Human livers kept 'alive' out of body in donor breakthrough
Discovery by Oxford University scientists could double the number of the organs used for transplant
For the first time, a human liver has been kept ‘alive’, warm, and functioning outside of the body, and successfully transplanted into a new patient, in a breakthrough that has massive implications for all organ transplants.
A new machine, developed over fifteen years by scientists at Oxford University, was used to house the liver, mimicking the conditions in which it exists inside the human body. By keeping the organ at room temperature, not transporting it in cold storage, the machine may double the number of livers that can be used for transplant.
Many of an already scarce number of donated livers are rejected by surgeons as unsuitable for transplant, most for being too fatty. Fatty livers are not necessarily unhealthy, but the process of dramatically cooling them down and warming them up again causes significant damage. Donor patients are also, for the most part, getting older. It is hoped the device will dramatically increase the number of “marginal” livers that can be transplanted.
Two patients have received transplanted livers kept in the machine at King’s College Hospital in February. 20 operations will have to be successfully performed before the machine, which has only two buttons, start and stop, can receive a CE mark and the possibility of going into production.
“These first clinical cases confirm that we can support human livers outside the body, keep them alive and functioning on our machine and then, hours later, successfully transplant them into a patient,” said Professor Constantin Coussios of Oxford University’s Department of Engineering Science.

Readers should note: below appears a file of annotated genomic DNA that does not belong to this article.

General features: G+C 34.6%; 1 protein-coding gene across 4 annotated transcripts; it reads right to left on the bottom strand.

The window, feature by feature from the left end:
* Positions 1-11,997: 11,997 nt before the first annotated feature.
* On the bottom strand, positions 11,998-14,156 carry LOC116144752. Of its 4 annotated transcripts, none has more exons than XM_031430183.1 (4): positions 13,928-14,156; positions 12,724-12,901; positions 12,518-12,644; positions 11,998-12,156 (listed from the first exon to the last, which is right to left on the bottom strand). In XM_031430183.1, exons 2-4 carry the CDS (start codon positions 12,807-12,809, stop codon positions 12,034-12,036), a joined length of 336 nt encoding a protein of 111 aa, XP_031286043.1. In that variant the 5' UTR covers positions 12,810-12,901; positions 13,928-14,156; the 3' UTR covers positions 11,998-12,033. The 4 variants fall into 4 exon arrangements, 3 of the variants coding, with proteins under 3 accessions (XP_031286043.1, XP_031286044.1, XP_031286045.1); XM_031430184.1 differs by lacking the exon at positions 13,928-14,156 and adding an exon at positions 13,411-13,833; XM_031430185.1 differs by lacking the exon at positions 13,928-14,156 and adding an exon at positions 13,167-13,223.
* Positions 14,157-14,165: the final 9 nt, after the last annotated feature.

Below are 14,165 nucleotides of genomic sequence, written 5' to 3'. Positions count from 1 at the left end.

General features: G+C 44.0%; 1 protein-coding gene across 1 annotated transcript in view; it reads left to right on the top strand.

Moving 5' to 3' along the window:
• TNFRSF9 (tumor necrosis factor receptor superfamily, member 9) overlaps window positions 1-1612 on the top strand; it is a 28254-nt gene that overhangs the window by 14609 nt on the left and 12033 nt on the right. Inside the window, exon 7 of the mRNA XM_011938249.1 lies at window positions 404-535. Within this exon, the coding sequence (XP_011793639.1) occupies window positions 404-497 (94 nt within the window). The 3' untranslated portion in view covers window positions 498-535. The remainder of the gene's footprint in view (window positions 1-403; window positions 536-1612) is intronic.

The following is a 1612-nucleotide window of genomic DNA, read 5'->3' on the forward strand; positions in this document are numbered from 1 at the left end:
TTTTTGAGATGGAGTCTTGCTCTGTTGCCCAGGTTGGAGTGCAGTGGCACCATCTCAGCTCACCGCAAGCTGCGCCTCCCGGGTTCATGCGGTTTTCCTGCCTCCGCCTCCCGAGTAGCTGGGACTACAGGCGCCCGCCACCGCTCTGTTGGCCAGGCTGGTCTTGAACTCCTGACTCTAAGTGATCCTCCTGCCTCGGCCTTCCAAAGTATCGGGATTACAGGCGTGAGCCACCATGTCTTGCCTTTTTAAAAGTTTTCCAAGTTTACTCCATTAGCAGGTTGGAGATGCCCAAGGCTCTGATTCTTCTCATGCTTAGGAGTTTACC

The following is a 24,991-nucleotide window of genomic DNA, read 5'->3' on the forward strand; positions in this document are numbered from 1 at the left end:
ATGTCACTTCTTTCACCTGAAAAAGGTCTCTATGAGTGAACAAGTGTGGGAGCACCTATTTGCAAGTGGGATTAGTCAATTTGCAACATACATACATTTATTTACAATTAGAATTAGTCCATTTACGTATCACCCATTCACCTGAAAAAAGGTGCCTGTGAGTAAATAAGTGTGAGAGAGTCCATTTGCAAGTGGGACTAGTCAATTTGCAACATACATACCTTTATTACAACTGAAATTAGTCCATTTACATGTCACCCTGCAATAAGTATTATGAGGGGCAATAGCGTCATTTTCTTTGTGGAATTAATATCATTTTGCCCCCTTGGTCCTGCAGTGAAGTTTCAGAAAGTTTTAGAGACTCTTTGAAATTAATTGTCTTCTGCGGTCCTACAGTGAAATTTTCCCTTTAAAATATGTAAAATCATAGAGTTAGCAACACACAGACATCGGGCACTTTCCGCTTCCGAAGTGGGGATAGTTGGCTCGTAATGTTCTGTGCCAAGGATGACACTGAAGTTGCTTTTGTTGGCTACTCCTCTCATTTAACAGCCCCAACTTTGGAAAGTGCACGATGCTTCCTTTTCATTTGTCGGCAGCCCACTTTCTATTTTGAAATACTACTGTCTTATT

“It was astounding to see an initially cold grey liver flushing with colour once hooked up to our machine and performing as it would within the body. What was even more amazing was to see the same liver transplanted into a patient who is now walking around.”
The machine sits on a trolley, and requires 3 units of blood to maintain the liver in a constant environment. At the moment, a donated liver has to be transplanted into a patient within a maximum of 20 hours, though decline begins to show after 14, which is where most surgeons draw the line. It means surgeons pagers regularly go off in the middle of the night, from where they rush to hospital to perform operations. In the trials, the livers were not kept functional for longer than this period, but it is hoped that the machine could maintain them for longer periods, which has huge implications.
Firstly, transplanted organs could be, in effect, test driven, and analysed more extensively for defects that hadn’t shown up while the liver outside of the body, reducing the risk of rejection by the body, which in some cases is fatal.
“It would also mean we could look at repairing a liver outside the body,” said Peter Friend, Professor of Transplants at Oxford University. It could also lead to organs being transplanted around the world, to meet with patients who are better suited with donors.
There is no reason why the proprietary technology could not be used to transplant kidneys, pancreas or lungs. Any organ in fact, apart from the heart, which is more complicated as it pumps its own blood supply.
Around 650 liver transplants take place in the UK every year. 90 per cent of patients are still alive after a year, the accepted benchmark, as liver transplant’s health tends to improve over time.
“By enabling us to transplant many organs are that are unusable with current techniques, this technology could bring benefit to a large number of patients awaiting transplants, many of whom currently die whilst still waiting,” Professor Friend added.
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